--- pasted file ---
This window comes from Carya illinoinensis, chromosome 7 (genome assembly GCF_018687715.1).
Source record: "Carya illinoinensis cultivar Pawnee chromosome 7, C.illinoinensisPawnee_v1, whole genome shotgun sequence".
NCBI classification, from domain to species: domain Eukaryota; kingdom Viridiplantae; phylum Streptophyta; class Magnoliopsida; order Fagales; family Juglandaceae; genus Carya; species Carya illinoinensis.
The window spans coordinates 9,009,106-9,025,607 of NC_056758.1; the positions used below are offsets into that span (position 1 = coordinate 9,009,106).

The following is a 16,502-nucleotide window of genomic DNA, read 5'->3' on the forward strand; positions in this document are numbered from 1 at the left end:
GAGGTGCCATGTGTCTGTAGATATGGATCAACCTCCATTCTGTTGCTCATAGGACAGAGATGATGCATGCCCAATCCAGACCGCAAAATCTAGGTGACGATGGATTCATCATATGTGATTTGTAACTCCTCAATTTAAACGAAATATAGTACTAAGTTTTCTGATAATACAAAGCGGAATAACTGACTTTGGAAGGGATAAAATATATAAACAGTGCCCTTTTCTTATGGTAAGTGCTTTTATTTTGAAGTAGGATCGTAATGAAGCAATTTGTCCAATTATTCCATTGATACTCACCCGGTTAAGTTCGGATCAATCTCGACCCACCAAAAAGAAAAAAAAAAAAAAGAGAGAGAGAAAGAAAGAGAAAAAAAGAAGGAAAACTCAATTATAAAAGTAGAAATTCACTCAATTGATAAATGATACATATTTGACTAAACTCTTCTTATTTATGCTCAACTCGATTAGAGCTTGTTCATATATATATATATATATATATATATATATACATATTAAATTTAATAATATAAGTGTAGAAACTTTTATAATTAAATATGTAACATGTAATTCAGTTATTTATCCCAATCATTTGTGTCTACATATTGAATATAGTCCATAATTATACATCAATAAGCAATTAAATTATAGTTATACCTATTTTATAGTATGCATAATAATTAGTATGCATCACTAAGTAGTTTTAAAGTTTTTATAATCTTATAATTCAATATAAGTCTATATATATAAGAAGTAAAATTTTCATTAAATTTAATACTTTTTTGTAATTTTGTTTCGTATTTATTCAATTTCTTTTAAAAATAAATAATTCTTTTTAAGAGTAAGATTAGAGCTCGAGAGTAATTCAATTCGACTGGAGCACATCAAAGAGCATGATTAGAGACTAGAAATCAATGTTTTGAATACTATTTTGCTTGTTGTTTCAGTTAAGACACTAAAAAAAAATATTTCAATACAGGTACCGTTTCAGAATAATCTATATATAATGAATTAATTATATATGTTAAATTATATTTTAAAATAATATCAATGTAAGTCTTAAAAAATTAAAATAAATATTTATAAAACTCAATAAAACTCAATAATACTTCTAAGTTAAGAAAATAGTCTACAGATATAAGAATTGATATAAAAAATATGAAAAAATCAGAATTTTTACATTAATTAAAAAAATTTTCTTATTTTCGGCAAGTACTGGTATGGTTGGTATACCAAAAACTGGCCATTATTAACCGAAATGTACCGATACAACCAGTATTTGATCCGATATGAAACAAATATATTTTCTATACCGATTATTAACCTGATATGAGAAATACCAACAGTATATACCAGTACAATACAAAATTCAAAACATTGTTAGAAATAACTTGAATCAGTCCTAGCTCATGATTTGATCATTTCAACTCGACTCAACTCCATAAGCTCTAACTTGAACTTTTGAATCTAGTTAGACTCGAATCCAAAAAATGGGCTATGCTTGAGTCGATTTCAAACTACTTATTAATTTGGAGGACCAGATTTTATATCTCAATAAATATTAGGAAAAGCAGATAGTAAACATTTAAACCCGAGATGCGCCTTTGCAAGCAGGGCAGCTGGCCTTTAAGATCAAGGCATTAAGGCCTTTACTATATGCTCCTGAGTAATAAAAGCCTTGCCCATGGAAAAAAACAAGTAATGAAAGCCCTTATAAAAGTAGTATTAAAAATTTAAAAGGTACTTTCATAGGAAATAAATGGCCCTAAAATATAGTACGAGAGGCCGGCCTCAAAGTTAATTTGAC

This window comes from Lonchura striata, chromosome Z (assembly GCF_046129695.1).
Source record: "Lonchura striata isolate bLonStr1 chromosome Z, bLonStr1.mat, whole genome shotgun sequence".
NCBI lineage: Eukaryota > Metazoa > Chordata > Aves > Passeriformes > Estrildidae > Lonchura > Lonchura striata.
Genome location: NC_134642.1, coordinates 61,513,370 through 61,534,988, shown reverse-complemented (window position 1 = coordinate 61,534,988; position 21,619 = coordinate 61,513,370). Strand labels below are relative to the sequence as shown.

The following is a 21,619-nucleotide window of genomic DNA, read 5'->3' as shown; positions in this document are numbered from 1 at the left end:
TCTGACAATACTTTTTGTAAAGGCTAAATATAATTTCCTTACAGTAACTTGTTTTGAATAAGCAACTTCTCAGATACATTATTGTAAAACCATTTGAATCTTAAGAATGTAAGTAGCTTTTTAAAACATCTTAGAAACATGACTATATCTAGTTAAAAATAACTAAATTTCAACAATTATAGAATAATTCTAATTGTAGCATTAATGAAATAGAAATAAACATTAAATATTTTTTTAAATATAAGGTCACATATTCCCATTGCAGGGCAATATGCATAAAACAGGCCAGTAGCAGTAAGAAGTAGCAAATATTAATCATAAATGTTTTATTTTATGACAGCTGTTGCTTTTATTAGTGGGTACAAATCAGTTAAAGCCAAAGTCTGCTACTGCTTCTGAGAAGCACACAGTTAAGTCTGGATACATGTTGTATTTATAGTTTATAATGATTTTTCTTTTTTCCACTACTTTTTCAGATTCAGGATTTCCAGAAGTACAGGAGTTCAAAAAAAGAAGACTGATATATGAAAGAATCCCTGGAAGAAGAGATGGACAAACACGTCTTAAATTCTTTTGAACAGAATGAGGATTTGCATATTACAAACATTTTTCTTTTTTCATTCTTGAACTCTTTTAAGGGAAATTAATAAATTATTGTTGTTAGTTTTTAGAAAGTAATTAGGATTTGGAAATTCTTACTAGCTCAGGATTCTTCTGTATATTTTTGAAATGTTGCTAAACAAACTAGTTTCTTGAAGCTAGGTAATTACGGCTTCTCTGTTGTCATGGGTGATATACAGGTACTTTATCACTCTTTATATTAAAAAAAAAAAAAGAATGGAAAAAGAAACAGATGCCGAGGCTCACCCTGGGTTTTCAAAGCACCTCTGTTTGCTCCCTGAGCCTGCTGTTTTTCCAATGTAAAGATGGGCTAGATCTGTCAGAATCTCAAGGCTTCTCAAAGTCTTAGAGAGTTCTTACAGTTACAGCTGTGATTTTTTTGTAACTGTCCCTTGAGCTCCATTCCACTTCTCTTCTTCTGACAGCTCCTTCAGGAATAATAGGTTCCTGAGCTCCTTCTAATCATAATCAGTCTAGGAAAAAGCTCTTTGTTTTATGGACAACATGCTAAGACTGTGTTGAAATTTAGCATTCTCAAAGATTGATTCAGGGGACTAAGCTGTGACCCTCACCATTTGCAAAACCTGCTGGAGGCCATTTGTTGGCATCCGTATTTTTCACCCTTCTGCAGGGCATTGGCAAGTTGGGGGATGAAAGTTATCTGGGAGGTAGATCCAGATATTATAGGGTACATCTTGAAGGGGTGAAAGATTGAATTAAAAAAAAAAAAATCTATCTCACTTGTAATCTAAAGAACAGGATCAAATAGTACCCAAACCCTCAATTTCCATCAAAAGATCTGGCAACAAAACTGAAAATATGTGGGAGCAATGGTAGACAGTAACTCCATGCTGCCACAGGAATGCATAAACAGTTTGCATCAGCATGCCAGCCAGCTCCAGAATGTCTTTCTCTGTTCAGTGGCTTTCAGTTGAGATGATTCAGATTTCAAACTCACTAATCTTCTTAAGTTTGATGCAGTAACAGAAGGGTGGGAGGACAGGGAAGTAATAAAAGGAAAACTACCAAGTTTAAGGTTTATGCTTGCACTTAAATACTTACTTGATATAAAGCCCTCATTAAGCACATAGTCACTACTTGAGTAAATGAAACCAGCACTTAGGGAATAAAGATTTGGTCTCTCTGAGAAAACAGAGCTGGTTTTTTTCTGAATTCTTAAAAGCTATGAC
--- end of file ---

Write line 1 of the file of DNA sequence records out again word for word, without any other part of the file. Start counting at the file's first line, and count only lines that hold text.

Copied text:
This window comes from Carya illinoinensis, chromosome 7 (genome assembly GCF_018687715.1).